Government urges people to avoid public transport during coronavirus pandemic

Transport Secretary Grant Shapps leaves Downing Street, London, after a media briefing on coronaviru

Transport Secretary Grant Shapps leaves Downing Street, London, after a media briefing on coronavirus (COVID-19). PA Photo. Picture date: Thursday May 14, 2020. See PA story HEALTH Coronavirus. Photo credit should read: Victoria Jones/PA Wire - Credit: PA

People have a “civic duty” to avoid public transport if at all possible during the coronavirus crisis, according to a government minister.

At the Downing Street press conference, transport secretary Grant Shapps said the lockdown had been used to carry out a range of maintenance projects on the road and rail networks, and set out plans for nearly £2bn of extra spending.

However, he said “bureaucratic bindweed” meant British infrastructure was some of the most expensive and slowest to build in the world.

He said: “If building a new hospital takes just two weeks, why should building a new road still take as long as 20 years?

“If GPs’ surgeries can move online, why are most rail passengers still travelling on cardboard tickets?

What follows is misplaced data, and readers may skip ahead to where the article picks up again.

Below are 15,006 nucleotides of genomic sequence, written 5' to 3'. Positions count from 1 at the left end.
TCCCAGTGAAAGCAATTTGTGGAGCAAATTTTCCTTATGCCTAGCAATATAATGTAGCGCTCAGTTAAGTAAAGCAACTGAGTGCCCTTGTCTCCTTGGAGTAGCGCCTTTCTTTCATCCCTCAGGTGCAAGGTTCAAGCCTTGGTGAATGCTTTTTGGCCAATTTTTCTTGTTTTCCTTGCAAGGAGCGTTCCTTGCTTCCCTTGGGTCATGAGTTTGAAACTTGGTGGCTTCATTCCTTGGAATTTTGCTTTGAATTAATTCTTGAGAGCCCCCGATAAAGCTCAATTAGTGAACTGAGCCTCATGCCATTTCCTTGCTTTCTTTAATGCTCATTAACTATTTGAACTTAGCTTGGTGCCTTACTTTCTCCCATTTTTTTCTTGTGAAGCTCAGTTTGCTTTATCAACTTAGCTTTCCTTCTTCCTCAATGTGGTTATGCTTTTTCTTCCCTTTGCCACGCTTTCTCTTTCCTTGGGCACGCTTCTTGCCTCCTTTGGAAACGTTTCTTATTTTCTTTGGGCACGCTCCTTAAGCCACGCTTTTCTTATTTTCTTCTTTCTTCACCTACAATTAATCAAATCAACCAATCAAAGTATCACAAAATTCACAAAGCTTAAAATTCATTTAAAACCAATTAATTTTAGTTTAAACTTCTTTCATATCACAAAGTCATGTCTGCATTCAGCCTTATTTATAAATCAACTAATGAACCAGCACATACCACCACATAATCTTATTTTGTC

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“We must exploit our new-found capacity to respond at pace and apply it to rapidly improving our infrastructure.”

During the same conference Mr Shapps revealed that more than half of the residents of the Isle of Wight, just over 72,000 people, have downloaded the Covid-19 contact tracing app being trialled on the island.

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The NHSX app is part of the government’s test, track and trace strategy, and is central to its efforts in slowing the spread of coronavirus.

The technology is being trialled on the Isle of Wight ahead of a national rollout expected around mid-May.

Earlier this month, Mr Shapps said that around 50pc to 60pc of people will need to use the software for it to be effective.

Mr Shapps added visitors to the UK would be asked to download the app at the country’s border.

He added visitors would also be asked for contact details so the government knows where people are.

The app uses Bluetooth to detect when a person’s phone has been near another owned by someone reporting symptoms of Covid-19, sending a notification to the user and offering them advice on what to do to prevent spreading the disease.

MORE: Calls for ‘clear and safe’ return to tourism after Boris Johnson speech sparks confusionAsked whether the UK government was likely to follow in France’s footsteps and allow holidays to take place in July and August, Mr Shapps said it would depend on whether the infection rate continued to decrease.

He said: “We know that these things can’t come, or we’ve said not before July 4 for phase three.”

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